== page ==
Paragraph 1: The hook. You want to hook to draw the agent in the same way you would draw readers in. It should be as intriguing and interesting as possible.

Paragraph 2: The conflict. Personally, I think this is the weakest part of my letter, but you can do better! This is where you establish what your character has to lose and the conflict/trouble driving your book. It should serve to deepen your potential agent’s interest in the material.

Paragraph 3: Biography. If you have any writing qualifications or publication history, this is where you place it. If you don’t, try to think of other ways you can emphasize your developing talents (i.e. I charge all the neighborhood kids a nickel to edit their papers, and bygone, they all make As!) Also, try to make yourself seem more interesting than you really are (I think I overdid it with the Prague mention. A bit pretentious, don’t you think?) But whatever it takes! Present yourself as a writer who takes writing seriously.

Paragraph 4: The pitch. As far as paragraphs go, this is a tiny one. In fact, mine is only three lines. I specified what was included, why it was awesome, and what I expected to happen. Keep it simple.

Final thoughts
Of course you should also include the address/header material (date, names, etc.) as in any formal letter.

If your query “sticks”, you might want to have the following ready:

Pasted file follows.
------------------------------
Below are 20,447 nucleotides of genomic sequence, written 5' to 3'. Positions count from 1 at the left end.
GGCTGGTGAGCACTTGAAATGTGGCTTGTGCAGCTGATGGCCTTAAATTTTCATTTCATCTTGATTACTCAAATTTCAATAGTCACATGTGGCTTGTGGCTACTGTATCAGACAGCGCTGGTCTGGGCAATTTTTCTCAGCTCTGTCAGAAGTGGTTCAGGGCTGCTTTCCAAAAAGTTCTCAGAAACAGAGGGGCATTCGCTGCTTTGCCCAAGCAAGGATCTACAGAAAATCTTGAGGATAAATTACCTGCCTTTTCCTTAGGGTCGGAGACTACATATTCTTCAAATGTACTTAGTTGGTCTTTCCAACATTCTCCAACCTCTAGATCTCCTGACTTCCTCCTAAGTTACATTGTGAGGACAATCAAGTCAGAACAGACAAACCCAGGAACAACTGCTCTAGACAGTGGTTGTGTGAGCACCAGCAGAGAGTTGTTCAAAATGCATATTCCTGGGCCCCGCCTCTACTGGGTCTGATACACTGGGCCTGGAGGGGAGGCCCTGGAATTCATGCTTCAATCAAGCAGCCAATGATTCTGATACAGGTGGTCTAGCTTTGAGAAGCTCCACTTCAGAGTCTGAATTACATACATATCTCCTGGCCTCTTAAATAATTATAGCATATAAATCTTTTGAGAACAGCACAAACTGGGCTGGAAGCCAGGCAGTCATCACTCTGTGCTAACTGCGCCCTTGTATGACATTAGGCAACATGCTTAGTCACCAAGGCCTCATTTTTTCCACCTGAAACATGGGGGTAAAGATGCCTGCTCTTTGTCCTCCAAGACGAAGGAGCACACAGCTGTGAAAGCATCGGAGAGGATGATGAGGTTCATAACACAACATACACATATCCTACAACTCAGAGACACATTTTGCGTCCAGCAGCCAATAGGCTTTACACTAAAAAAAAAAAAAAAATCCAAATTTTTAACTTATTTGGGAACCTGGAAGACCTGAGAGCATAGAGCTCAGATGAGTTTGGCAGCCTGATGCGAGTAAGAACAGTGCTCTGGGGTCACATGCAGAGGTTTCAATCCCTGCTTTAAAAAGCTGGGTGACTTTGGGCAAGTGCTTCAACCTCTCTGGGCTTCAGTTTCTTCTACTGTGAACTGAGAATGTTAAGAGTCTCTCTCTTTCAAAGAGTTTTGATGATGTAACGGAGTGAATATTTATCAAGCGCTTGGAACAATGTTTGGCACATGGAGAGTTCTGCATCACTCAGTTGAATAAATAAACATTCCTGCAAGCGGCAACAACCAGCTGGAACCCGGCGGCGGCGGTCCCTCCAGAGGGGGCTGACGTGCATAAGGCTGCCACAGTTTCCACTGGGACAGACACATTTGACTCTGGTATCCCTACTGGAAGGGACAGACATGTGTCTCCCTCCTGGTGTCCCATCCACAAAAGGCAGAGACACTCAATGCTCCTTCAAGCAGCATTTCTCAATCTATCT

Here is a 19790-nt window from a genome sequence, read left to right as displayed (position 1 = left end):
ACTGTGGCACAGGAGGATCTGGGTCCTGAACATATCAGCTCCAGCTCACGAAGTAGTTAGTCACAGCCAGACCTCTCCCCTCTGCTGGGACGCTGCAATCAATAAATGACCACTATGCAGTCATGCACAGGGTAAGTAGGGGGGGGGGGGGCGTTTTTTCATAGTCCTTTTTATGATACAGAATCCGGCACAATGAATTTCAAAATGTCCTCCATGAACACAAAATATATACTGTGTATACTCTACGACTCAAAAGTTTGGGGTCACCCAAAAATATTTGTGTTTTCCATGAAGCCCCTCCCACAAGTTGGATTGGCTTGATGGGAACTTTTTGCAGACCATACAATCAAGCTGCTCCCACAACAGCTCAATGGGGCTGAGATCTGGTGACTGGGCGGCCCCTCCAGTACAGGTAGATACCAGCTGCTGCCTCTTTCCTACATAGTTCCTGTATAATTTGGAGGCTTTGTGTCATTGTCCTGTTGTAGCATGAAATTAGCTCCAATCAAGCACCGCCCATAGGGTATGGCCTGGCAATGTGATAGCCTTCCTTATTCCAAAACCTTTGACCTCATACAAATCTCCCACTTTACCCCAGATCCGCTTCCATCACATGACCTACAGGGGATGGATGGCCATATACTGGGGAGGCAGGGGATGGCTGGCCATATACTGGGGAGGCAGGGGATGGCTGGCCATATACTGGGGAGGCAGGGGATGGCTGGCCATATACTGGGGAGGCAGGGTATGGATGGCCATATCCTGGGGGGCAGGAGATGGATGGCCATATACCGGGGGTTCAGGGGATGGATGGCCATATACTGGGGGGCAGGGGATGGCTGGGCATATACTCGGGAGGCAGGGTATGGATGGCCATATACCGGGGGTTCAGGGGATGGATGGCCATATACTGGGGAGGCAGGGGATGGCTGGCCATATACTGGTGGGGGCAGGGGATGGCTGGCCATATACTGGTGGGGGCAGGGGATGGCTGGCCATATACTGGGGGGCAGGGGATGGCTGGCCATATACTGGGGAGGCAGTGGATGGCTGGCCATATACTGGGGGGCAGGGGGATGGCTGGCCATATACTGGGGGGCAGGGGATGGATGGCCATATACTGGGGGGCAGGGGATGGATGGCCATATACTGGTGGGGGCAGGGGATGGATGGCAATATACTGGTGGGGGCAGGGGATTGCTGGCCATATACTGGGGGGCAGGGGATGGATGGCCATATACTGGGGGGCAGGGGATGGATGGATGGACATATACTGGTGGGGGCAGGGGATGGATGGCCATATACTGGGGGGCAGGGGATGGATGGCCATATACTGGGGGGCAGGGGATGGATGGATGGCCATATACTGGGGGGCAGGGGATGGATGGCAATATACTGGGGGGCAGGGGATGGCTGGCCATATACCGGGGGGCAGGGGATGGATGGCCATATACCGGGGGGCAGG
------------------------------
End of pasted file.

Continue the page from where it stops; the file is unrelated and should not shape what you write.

A brief synopsis of your novel (500 words)
First 50 pages polished and ready to send—but really the WHOLE book should be ready.

It is not uncommon for agents/publishers, upon liking your query, to request more. Be ready to give it to them. It varies, of course, between 10 pages or 50 pages, the first three chapters, whole manuscript, a synopsis, etc. But as long as your manuscript is polished and you have a 500 word synopsis on hand, you should have little problem fulfilling these requests, whatever they are.

So as you ready your letter and materials, let us see how your research is going. NEXT: Step 3—Submit


  1. Thanks for sharing your process - I attended a panel on Agents at WFC13 this year and find it interesting that you didn't include the genre or word count of the novel; or was that placed elsewhere in the letter?
    Looking forward to seeing how the next step went!

  2. This is the entire letter, no tricks! :) I know that some include genre and word count, but it is important to do so in a way that doesn't disrupt the flow. For example, I could have said:

    "Before writing Death and Taxes, a 80,000-word, urban fantasy novel, my work has appeared in several journals: North American Review, The Florida Review, Zone 3 and others."

    As you can see it is a short aside rather than its own declaration. The bottom line is that of course there is some variation. I hope my template is just a starting point for you, a place from which you can add your own personality and flair ;)

    Thanks for asking! :)